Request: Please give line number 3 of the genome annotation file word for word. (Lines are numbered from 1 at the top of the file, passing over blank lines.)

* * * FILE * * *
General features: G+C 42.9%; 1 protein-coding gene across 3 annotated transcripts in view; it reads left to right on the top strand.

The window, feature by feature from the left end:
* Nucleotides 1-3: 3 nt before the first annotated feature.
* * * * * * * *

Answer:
* Nucleotides 1-3: 3 nt before the first annotated feature.